"It was also found that people who are habitually exposed to sexually objectifying TV are generally less likely to take a collective stance against such degrading exposure."
How do Italian women react once they are made aware that using bikini-clad models draped over sports cars or scantily dressed actresses on television actually degrades and objectifies the female sex into mere sexual objects?
Most become angry and want to support protests against such female sexual objectification, says Francesca Guizzo of the University of Padova in Italy, lead author of a study in Springer's journal Sex Roles. She believes awareness campaigns targeting women can be powerful tools to call them to action to make a stance against sexualized images and unrealistic beauty ideals that are regularly shown on television.
"In many Western countries we are accustomed to being exposed to media images of undressed and sexy bodies often used as decorative objects or instruments to attract new consumers," explains Guizzo, who says that women are far more likely than men to be hyper-sexualized in advertisements, magazines, films and television. Such sexual objectification by the media can degrade women, influence the way they are treated, and affect their psyche and sense of self-worth.
To shed more light on the influence of such media portrayals in Italy, Guizzo's team recruited 78 Italian men and 81 women. Participants watched a television clip in which women are sexually objectified (sexual objectification video clip) or the same clip with a commentary added explaining why the footage degrades women (critique video clip) or a nature documentary (control condition).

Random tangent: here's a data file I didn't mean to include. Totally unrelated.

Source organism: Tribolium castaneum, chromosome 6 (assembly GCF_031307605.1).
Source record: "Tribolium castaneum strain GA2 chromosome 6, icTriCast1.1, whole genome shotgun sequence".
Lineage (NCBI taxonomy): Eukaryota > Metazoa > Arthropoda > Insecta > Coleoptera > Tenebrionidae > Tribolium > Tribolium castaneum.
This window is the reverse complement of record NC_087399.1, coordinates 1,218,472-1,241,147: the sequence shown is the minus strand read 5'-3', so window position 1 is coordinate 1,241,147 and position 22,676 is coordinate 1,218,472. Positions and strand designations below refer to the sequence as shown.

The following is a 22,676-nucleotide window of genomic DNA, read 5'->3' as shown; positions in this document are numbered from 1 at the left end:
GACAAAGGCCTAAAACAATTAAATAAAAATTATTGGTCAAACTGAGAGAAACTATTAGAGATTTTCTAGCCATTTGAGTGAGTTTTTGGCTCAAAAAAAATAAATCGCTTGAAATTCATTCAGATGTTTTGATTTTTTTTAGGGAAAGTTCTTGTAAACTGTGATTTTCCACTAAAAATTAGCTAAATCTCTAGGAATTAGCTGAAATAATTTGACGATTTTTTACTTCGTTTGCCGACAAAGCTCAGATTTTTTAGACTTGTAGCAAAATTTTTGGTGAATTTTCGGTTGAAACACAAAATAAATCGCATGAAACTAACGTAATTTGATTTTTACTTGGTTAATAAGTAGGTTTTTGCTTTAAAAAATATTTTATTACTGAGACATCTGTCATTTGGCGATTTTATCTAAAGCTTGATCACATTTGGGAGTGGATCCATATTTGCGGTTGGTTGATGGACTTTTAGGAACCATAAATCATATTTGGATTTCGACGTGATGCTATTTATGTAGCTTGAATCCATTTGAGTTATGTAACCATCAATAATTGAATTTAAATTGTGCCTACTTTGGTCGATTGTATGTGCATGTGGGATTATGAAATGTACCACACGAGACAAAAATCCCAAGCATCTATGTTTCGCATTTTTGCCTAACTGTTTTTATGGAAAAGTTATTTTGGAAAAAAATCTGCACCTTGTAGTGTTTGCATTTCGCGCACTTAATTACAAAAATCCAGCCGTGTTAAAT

After watching the critique video clip, female participants were more prone to recognize the disadvantaged position of women in society, and they felt angrier and guiltier about how the Italian media and society treat them. Moreover, women were more willing to support collective action (such as the signing of petitions and participation in a rally). The same effect was not noted among men.
It was also found that people who are habitually exposed to sexually objectifying TV are generally less likely to take a collective stance against such degrading exposure. It also influenced women's intention to do something about it. These results extend previous research showing that frequent exposure to sexualized media increases endorsement of stereotypical gender roles and the view of women as sexual objects.
"The overall pattern of results suggests that the chronic exposure to objectifying media might lead to the dangerous assumption that such female portrayal is the norm, thus further reducing people's likelihood to react," says Guizzo.
She believes that sensitizing campaigns could represent, at least for women, a powerful tool to raise awareness and to motivate individuals to engage in collective action aimed at improving media portrayals of women. "Media literacy messages in the form of critique videos may be valuable tools to promote more active and critical media consumption and media specialists, concerned citizens, and social media activists may use such messages to motivate women to collectively take action against sexual objectification," she adds.
Reference: Guizzo, F. et al. (2016). Objecting to Objectification: Women's Collective Action against Sexual Objectification on Television, Sex Roles. DOI 10.1007/s11199-016-0725-8
The original rainbow flag, called the Freedom Flag, was devised by Gilbert Baker in 1978. The design has undergone several revisions since its debut with 8 colored stripes, and today the most common variant consists of 6 stripes: red, orange, yellow, green, blue, and violet.
Picture of Gilbert Baker's original Freedom Flag showing the meaning of the 8 colors.